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Death After Discharge Rates Higher in Elderly ICU Patients

Risk highest among those who had mechanical ventilation, study finds

TUESDAY, March 2 (HealthDay News) -- Elderly patients discharged from the hospital after a stay in the intensive care unit (ICU) have a high rate of death in the following three years, new research shows.

The risk of death is highest among patients who were on mechanical ventilation while in the ICU, according to the report published in the March 3 issue of the Journal of the American Medical Association.

U.S. researchers analyzed data on 35,308 Medicare patients (over age 65) who survived an ICU stay and were discharged from the hospital in 2003. After three years, the death rate for these patients was 39.5 percent, compared with 34.5 percent among elderly patients who'd been in hospital but not in the ICU (hospital controls), and 14.9 percent among elderly people in the general population.

Among the ICU survivors, the death rate was 57.6 percent for those who received mechanical ventilation and 38.3 percent for those who didn't receive mechanical ventilation. The much higher death rate among those who'd been on mechanical ventilation was primarily due to a large number of deaths that occurred in the first six months after discharge, Dr. Hannah Wunsch, of Columbia University Medical Center and New York-Presbyterian Hospital/Columbia in New York City, and colleagues reported.

The study also found that the six-month death rate for the 33 percent of ICU survivors and 26.4 percent of hospital controls discharged to a skilled-care facility was 24.1 percent, compared with 7.5 percent for ICU survivors and hospital controls discharged home.

"The magnitude of the post-discharge use of skilled-care facilities for both ICU survivors and hospital controls and the high long-term mortality for all of these patients call into question whether discharge to skilled-care facilities is merely a marker for higher severity of illness with appropriate delivery of care. These patients could have been discharged prematurely from acute care hospitals, and needed a higher level of care than they received," Wunsch and colleagues wrote.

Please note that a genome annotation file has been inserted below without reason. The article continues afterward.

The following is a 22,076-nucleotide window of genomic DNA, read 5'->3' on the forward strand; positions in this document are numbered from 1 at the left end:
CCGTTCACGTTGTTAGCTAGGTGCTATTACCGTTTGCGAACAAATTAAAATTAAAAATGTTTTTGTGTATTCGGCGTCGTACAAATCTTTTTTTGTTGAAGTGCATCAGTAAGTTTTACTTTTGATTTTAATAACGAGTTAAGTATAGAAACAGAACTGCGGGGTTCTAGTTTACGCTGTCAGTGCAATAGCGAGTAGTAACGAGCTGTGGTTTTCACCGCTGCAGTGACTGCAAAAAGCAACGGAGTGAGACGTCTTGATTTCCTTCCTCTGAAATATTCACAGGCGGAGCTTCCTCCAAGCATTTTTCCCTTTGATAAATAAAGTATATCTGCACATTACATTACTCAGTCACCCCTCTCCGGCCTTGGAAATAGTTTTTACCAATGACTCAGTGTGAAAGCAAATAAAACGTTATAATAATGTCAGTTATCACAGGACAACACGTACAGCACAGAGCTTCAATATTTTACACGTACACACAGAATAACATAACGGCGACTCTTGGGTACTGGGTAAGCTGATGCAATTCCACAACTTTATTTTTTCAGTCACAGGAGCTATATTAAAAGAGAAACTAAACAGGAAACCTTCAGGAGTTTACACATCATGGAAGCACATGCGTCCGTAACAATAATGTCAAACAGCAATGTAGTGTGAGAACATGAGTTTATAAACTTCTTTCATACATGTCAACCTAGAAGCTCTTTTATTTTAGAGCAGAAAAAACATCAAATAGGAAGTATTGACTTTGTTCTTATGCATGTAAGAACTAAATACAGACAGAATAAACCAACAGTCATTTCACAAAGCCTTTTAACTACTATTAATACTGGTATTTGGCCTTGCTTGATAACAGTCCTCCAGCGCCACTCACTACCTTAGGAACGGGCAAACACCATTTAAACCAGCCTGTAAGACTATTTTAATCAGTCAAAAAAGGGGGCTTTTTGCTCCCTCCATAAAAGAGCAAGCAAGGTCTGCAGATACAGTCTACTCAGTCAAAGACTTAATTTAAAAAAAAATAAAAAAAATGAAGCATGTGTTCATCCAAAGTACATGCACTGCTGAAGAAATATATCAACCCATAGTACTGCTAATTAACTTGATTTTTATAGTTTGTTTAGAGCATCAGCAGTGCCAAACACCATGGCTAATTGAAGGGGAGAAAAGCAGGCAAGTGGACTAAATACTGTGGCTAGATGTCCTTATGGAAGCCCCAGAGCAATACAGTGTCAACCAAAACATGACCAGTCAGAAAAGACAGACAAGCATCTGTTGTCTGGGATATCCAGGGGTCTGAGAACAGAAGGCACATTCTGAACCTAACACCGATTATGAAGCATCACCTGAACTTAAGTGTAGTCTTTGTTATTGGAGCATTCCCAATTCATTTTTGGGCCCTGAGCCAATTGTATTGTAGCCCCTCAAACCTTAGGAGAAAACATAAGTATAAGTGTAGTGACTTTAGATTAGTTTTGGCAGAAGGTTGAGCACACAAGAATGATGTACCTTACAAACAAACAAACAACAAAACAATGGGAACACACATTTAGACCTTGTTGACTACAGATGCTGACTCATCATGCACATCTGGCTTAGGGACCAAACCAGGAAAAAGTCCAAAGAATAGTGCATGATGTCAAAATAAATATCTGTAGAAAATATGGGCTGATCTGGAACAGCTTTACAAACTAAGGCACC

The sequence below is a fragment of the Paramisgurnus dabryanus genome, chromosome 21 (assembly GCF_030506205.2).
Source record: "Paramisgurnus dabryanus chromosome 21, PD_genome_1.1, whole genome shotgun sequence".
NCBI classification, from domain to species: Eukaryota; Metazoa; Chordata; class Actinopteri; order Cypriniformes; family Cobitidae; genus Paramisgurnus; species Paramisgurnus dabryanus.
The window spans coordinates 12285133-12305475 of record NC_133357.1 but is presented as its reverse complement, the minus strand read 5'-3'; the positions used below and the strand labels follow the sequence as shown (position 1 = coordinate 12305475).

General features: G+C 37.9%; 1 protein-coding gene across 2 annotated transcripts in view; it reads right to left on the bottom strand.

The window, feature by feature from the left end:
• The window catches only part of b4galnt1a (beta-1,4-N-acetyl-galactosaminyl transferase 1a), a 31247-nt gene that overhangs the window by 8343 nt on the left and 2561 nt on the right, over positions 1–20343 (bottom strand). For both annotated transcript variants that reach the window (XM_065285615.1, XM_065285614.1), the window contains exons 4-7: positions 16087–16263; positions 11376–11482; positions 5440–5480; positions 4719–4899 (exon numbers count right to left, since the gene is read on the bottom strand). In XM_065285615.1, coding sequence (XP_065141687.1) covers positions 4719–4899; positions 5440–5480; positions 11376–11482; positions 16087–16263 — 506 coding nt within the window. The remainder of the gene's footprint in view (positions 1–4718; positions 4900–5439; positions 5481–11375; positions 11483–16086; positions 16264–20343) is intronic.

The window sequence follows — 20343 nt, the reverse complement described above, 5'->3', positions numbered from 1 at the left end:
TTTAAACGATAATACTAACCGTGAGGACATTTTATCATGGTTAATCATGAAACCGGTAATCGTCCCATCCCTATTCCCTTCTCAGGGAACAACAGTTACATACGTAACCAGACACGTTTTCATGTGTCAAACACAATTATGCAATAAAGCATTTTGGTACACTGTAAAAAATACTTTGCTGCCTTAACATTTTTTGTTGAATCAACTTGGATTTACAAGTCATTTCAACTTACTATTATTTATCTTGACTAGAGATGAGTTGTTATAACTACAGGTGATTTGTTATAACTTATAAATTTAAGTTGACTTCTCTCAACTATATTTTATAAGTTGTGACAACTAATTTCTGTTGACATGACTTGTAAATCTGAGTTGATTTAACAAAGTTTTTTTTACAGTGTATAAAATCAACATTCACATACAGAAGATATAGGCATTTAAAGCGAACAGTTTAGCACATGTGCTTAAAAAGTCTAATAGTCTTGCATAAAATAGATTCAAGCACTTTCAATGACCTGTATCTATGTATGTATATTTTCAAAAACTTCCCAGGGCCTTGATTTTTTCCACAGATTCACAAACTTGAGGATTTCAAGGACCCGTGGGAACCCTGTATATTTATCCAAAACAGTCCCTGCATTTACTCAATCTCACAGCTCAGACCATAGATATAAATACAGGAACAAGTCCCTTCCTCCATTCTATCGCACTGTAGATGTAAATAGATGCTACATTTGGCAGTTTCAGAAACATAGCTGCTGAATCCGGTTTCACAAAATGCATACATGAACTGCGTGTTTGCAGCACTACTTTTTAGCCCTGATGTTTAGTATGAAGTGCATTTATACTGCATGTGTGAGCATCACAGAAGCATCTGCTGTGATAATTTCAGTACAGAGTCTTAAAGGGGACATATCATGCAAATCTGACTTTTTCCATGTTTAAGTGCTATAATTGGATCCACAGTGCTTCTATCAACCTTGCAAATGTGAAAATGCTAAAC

"It also is possible that these patients could have had better outcomes if discharged home, but were not able to be sent there due to lack of sufficient support from family or friends to act as caregivers. These findings highlight the need for a much more detailed understanding of the long-term care needs of these patients," the researchers concluded.

There has been little research into the outcomes of elderly ICU survivors, Wunsch and colleagues noted.

"Patients older than 65 years now make up more than half of all ICU admissions," they wrote. "Information is needed to understand the patterns of mortality, morbidity and health-care resource use in the months and years that follow critical illness to allow for better targeting of follow-up care."

More information

The Society of Critical Care Medicine has more about critical care.

-- Robert Preidt

SOURCE: Journal of the American Medical Association, news release, March 2, 2010

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